Interventions thus far
This section discusses interventions needed to prevent and address the health effects of racism, xenophobia, and discrimination. The authors argue that a broader and deeper transformative action is required to dismantle existing political, economic, legal, and social systems that uphold and replicate racism and other forms of structural oppression. They suggest several specific actions, such as a commission to explore how to implement suggested approaches and building coalitions, expanding knowledge, highlighting inequities, and advocating for change. The interventions should target structural drivers of discrimination and consider the intersectional and generational nature of discrimination. The authors suggest that legal and human rights frameworks, and institutions and systems are also essential in preventing adverse health outcomes from racism. They call for more research to investigate the effect of various interventions that seek to prevent or address the consequences of racism, xenophobia, and discrimination on health.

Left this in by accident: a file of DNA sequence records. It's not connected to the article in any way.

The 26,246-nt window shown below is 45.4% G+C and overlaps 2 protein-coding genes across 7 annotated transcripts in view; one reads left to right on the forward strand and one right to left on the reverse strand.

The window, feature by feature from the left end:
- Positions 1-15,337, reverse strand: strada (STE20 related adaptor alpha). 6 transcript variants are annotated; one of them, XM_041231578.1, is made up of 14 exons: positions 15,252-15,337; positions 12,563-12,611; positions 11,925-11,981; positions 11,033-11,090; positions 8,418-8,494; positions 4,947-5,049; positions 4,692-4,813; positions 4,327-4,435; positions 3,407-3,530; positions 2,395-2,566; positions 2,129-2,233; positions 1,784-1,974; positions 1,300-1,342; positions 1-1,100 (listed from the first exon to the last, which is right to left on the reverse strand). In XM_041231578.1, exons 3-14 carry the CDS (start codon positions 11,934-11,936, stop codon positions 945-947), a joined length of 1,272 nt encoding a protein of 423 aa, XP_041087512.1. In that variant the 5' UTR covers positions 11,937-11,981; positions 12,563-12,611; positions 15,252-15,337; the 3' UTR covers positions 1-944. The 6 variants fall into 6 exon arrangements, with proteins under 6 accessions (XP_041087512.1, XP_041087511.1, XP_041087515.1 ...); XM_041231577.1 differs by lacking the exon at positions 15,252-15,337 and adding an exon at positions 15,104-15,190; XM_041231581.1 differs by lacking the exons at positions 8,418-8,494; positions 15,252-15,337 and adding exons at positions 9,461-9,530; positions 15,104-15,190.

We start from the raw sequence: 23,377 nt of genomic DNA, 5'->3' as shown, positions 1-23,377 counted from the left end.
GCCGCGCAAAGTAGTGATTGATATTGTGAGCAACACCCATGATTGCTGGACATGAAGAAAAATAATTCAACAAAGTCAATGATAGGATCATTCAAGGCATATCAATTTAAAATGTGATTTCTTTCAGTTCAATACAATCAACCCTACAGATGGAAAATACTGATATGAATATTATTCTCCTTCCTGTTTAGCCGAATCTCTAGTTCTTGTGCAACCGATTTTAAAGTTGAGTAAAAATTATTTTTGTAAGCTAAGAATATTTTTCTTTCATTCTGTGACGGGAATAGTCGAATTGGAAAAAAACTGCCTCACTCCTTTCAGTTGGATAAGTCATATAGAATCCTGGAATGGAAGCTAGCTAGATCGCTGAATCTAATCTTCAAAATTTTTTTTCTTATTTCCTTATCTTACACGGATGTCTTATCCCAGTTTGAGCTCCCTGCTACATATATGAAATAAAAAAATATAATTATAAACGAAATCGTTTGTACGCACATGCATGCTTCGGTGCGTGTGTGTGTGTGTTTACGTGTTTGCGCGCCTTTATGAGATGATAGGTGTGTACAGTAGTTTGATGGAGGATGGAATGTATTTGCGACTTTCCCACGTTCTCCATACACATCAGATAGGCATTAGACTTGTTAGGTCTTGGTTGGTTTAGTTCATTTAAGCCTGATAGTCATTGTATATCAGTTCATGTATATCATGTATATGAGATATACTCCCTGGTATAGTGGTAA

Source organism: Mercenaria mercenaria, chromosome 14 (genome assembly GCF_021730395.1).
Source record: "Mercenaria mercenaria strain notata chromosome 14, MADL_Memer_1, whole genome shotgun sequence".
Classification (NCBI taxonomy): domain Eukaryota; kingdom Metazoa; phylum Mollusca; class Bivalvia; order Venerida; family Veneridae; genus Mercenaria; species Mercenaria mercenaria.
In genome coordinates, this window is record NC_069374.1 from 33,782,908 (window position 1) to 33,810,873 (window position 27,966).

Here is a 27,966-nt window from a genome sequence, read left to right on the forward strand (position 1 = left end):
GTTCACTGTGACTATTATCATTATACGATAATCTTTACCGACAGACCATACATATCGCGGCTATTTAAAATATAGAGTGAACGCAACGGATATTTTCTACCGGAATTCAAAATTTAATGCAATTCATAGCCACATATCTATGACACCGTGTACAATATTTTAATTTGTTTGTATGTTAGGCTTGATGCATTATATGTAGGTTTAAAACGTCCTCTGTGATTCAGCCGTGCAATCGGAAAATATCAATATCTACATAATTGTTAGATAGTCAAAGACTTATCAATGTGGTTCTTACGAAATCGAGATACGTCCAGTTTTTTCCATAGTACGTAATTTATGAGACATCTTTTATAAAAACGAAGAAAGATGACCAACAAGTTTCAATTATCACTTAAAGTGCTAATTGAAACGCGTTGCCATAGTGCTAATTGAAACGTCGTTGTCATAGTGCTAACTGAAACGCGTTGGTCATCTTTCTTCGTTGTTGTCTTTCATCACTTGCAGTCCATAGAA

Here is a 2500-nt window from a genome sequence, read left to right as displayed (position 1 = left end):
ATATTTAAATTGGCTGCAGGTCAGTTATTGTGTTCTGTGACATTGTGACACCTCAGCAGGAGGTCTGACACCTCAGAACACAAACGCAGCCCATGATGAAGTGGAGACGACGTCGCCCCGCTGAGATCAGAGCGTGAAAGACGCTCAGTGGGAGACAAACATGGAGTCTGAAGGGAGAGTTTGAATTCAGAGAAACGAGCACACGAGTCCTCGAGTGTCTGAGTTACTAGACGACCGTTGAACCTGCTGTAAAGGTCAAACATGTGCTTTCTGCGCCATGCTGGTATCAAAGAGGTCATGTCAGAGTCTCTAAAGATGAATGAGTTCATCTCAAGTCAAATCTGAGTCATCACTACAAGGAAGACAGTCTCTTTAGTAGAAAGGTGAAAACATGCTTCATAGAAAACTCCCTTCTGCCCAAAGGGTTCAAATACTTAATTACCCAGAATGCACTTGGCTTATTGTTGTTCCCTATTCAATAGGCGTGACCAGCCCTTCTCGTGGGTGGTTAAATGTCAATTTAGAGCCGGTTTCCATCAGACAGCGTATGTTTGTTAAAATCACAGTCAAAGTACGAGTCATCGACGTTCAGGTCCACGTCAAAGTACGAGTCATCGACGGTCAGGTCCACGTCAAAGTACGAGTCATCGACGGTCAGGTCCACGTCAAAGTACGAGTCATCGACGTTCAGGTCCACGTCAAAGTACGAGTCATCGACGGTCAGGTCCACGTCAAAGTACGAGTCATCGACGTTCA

This Lancet Series has sought to achieve four main aims:
- Building on the body of evidence to reinforce the importance of viewing racism, xenophobia and discrimination as public health priorities that all health professionals should be cognisant of.
- Addressing discrimination against minoritised populations due to the multiple and inter-related identities of caste, colour, ethnicity, race, indigeneity, migratory status, and religion.
- Situating racism, xenophobia, and discrimination as global health issues.
- Emphasising the structural nature of racism and other forms of discrimination.
The authors conclude with a call to action, whether supporting patients at an individual level, or advocating for national and international policy change.
Strengths and limitations